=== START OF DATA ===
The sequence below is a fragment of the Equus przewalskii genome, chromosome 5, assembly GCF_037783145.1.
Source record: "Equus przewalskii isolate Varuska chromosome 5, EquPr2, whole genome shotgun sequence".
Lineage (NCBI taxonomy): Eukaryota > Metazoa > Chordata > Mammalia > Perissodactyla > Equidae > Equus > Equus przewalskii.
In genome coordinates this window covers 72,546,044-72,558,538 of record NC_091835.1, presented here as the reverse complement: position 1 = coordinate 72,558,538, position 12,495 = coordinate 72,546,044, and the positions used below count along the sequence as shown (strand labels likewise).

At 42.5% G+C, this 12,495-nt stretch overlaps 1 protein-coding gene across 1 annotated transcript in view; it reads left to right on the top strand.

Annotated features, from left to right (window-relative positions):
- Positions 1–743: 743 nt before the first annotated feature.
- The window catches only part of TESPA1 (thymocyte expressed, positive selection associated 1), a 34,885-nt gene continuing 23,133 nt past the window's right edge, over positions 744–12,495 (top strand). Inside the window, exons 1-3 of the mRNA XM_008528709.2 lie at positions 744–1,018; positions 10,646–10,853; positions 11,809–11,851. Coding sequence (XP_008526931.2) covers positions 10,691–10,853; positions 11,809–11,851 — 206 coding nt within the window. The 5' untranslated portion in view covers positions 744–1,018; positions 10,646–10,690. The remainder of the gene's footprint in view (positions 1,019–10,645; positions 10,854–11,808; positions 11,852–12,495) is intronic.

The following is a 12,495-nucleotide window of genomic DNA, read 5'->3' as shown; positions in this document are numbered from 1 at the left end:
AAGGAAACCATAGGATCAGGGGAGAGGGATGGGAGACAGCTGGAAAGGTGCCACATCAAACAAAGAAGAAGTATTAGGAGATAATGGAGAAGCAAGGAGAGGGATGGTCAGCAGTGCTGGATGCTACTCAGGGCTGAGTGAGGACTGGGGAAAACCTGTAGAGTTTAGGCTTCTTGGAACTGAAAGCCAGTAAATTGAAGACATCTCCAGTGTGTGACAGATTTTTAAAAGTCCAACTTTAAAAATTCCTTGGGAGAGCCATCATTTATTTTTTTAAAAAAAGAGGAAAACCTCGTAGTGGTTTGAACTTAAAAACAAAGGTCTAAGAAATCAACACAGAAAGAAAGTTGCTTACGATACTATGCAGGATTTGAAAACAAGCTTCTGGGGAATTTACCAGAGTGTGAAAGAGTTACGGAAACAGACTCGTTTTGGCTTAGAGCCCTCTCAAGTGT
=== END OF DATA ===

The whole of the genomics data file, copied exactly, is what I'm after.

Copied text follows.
The sequence below is a fragment of the Equus przewalskii genome, chromosome 5, assembly GCF_037783145.1.
Source record: "Equus przewalskii isolate Varuska chromosome 5, EquPr2, whole genome shotgun sequence".
Lineage (NCBI taxonomy): Eukaryota > Metazoa > Chordata > Mammalia > Perissodactyla > Equidae > Equus > Equus przewalskii.
In genome coordinates this window covers 72,546,044-72,558,538 of record NC_091835.1, presented here as the reverse complement: position 1 = coordinate 72,558,538, position 12,495 = coordinate 72,546,044, and the positions used below count along the sequence as shown (strand labels likewise).

At 42.5% G+C, this 12,495-nt stretch overlaps 1 protein-coding gene across 1 annotated transcript in view; it reads left to right on the top strand.

Annotated features, from left to right (window-relative positions):
- Positions 1–743: 743 nt before the first annotated feature.
- The window catches only part of TESPA1 (thymocyte expressed, positive selection associated 1), a 34,885-nt gene continuing 23,133 nt past the window's right edge, over positions 744–12,495 (top strand). Inside the window, exons 1-3 of the mRNA XM_008528709.2 lie at positions 744–1,018; positions 10,646–10,853; positions 11,809–11,851. Coding sequence (XP_008526931.2) covers positions 10,691–10,853; positions 11,809–11,851 — 206 coding nt within the window. The 5' untranslated portion in view covers positions 744–1,018; positions 10,646–10,690. The remainder of the gene's footprint in view (positions 1,019–10,645; positions 10,854–11,808; positions 11,852–12,495) is intronic.

The following is a 12,495-nucleotide window of genomic DNA, read 5'->3' as shown; positions in this document are numbered from 1 at the left end:
AAGGAAACCATAGGATCAGGGGAGAGGGATGGGAGACAGCTGGAAAGGTGCCACATCAAACAAAGAAGAAGTATTAGGAGATAATGGAGAAGCAAGGAGAGGGATGGTCAGCAGTGCTGGATGCTACTCAGGGCTGAGTGAGGACTGGGGAAAACCTGTAGAGTTTAGGCTTCTTGGAACTGAAAGCCAGTAAATTGAAGACATCTCCAGTGTGTGACAGATTTTTAAAAGTCCAACTTTAAAAATTCCTTGGGAGAGCCATCATTTATTTTTTTAAAAAAAGAGGAAAACCTCGTAGTGGTTTGAACTTAAAAACAAAGGTCTAAGAAATCAACACAGAAAGAAAGTTGCTTACGATACTATGCAGGATTTGAAAACAAGCTTCTGGGGAATTTACCAGAGTGTGAAAGAGTTACGGAAACAGACTCGTTTTGGCTTAGAGCCCTCTCAAGTGT